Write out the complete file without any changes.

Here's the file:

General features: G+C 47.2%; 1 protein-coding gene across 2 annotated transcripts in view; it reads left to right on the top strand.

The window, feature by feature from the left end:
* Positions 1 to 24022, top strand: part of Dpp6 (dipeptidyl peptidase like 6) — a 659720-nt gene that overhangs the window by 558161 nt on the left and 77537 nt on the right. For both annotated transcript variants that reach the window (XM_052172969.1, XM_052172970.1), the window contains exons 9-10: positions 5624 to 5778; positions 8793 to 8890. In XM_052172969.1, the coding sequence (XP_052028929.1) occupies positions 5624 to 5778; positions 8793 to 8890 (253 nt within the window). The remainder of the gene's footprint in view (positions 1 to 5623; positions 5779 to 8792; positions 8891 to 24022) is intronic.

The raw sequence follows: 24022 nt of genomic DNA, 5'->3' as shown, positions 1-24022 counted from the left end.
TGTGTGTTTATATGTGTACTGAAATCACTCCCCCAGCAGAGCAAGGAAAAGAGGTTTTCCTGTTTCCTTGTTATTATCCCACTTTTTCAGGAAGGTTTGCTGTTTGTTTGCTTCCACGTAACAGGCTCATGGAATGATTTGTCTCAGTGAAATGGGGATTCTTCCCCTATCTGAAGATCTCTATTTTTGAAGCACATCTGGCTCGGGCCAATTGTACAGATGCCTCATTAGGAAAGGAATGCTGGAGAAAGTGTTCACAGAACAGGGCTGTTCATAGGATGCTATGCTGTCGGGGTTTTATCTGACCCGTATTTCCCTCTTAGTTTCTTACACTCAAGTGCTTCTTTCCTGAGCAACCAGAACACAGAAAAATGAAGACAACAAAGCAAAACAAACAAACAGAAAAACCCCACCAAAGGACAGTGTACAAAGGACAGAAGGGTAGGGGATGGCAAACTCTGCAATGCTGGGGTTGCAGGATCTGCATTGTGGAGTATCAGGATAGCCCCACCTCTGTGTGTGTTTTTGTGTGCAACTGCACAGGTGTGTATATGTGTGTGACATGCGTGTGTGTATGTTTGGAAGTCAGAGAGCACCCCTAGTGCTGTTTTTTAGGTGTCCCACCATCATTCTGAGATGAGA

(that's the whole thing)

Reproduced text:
General features: G+C 47.2%; 1 protein-coding gene across 2 annotated transcripts in view; it reads left to right on the top strand.

The window, feature by feature from the left end:
* Positions 1 to 24022, top strand: part of Dpp6 (dipeptidyl peptidase like 6) — a 659720-nt gene that overhangs the window by 558161 nt on the left and 77537 nt on the right. For both annotated transcript variants that reach the window (XM_052172969.1, XM_052172970.1), the window contains exons 9-10: positions 5624 to 5778; positions 8793 to 8890. In XM_052172969.1, the coding sequence (XP_052028929.1) occupies positions 5624 to 5778; positions 8793 to 8890 (253 nt within the window). The remainder of the gene's footprint in view (positions 1 to 5623; positions 5779 to 8792; positions 8891 to 24022) is intronic.

The raw sequence follows: 24022 nt of genomic DNA, 5'->3' as shown, positions 1-24022 counted from the left end.
TGTGTGTTTATATGTGTACTGAAATCACTCCCCCAGCAGAGCAAGGAAAAGAGGTTTTCCTGTTTCCTTGTTATTATCCCACTTTTTCAGGAAGGTTTGCTGTTTGTTTGCTTCCACGTAACAGGCTCATGGAATGATTTGTCTCAGTGAAATGGGGATTCTTCCCCTATCTGAAGATCTCTATTTTTGAAGCACATCTGGCTCGGGCCAATTGTACAGATGCCTCATTAGGAAAGGAATGCTGGAGAAAGTGTTCACAGAACAGGGCTGTTCATAGGATGCTATGCTGTCGGGGTTTTATCTGACCCGTATTTCCCTCTTAGTTTCTTACACTCAAGTGCTTCTTTCCTGAGCAACCAGAACACAGAAAAATGAAGACAACAAAGCAAAACAAACAAACAGAAAAACCCCACCAAAGGACAGTGTACAAAGGACAGAAGGGTAGGGGATGGCAAACTCTGCAATGCTGGGGTTGCAGGATCTGCATTGTGGAGTATCAGGATAGCCCCACCTCTGTGTGTGTTTTTGTGTGCAACTGCACAGGTGTGTATATGTGTGTGACATGCGTGTGTGTATGTTTGGAAGTCAGAGAGCACCCCTAGTGCTGTTTTTTAGGTGTCCCACCATCATTCTGAGATGAGA